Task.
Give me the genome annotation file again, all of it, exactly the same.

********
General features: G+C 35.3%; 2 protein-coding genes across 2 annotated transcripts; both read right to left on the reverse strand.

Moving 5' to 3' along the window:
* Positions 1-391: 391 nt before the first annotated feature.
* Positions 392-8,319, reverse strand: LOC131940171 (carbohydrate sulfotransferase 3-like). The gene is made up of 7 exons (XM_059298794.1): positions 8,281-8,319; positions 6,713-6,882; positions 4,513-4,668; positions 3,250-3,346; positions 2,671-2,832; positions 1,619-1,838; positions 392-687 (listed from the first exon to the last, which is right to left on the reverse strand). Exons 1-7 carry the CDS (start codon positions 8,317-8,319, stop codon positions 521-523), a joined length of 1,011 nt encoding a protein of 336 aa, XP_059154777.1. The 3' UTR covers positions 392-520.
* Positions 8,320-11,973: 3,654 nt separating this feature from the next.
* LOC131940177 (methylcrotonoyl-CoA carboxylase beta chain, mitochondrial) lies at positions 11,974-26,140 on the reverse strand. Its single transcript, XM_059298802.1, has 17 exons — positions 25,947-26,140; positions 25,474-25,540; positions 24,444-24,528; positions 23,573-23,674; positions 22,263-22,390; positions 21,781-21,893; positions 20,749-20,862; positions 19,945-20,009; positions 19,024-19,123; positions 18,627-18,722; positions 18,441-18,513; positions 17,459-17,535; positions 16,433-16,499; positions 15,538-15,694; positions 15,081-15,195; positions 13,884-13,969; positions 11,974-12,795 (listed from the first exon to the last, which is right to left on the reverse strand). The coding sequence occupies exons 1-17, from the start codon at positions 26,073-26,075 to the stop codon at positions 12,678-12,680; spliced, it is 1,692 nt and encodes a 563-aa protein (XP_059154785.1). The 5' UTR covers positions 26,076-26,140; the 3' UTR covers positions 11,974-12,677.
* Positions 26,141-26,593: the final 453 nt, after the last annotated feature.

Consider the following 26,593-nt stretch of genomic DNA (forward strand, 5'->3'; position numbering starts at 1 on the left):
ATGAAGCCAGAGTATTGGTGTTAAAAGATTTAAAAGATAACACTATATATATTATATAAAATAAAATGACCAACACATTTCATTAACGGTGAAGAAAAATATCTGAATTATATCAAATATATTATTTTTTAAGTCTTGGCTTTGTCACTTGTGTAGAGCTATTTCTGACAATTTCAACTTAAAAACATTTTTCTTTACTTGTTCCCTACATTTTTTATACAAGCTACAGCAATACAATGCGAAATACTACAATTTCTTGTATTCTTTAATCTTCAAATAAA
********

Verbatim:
General features: G+C 35.3%; 2 protein-coding genes across 2 annotated transcripts; both read right to left on the reverse strand.

Moving 5' to 3' along the window:
* Positions 1-391: 391 nt before the first annotated feature.
* Positions 392-8,319, reverse strand: LOC131940171 (carbohydrate sulfotransferase 3-like). The gene is made up of 7 exons (XM_059298794.1): positions 8,281-8,319; positions 6,713-6,882; positions 4,513-4,668; positions 3,250-3,346; positions 2,671-2,832; positions 1,619-1,838; positions 392-687 (listed from the first exon to the last, which is right to left on the reverse strand). Exons 1-7 carry the CDS (start codon positions 8,317-8,319, stop codon positions 521-523), a joined length of 1,011 nt encoding a protein of 336 aa, XP_059154777.1. The 3' UTR covers positions 392-520.
* Positions 8,320-11,973: 3,654 nt separating this feature from the next.
* LOC131940177 (methylcrotonoyl-CoA carboxylase beta chain, mitochondrial) lies at positions 11,974-26,140 on the reverse strand. Its single transcript, XM_059298802.1, has 17 exons — positions 25,947-26,140; positions 25,474-25,540; positions 24,444-24,528; positions 23,573-23,674; positions 22,263-22,390; positions 21,781-21,893; positions 20,749-20,862; positions 19,945-20,009; positions 19,024-19,123; positions 18,627-18,722; positions 18,441-18,513; positions 17,459-17,535; positions 16,433-16,499; positions 15,538-15,694; positions 15,081-15,195; positions 13,884-13,969; positions 11,974-12,795 (listed from the first exon to the last, which is right to left on the reverse strand). The coding sequence occupies exons 1-17, from the start codon at positions 26,073-26,075 to the stop codon at positions 12,678-12,680; spliced, it is 1,692 nt and encodes a 563-aa protein (XP_059154785.1). The 5' UTR covers positions 26,076-26,140; the 3' UTR covers positions 11,974-12,677.
* Positions 26,141-26,593: the final 453 nt, after the last annotated feature.

Consider the following 26,593-nt stretch of genomic DNA (forward strand, 5'->3'; position numbering starts at 1 on the left):
ATGAAGCCAGAGTATTGGTGTTAAAAGATTTAAAAGATAACACTATATATATTATATAAAATAAAATGACCAACACATTTCATTAACGGTGAAGAAAAATATCTGAATTATATCAAATATATTATTTTTTAAGTCTTGGCTTTGTCACTTGTGTAGAGCTATTTCTGACAATTTCAACTTAAAAACATTTTTCTTTACTTGTTCCCTACATTTTTTATACAAGCTACAGCAATACAATGCGAAATACTACAATTTCTTGTATTCTTTAATCTTCAAATAAA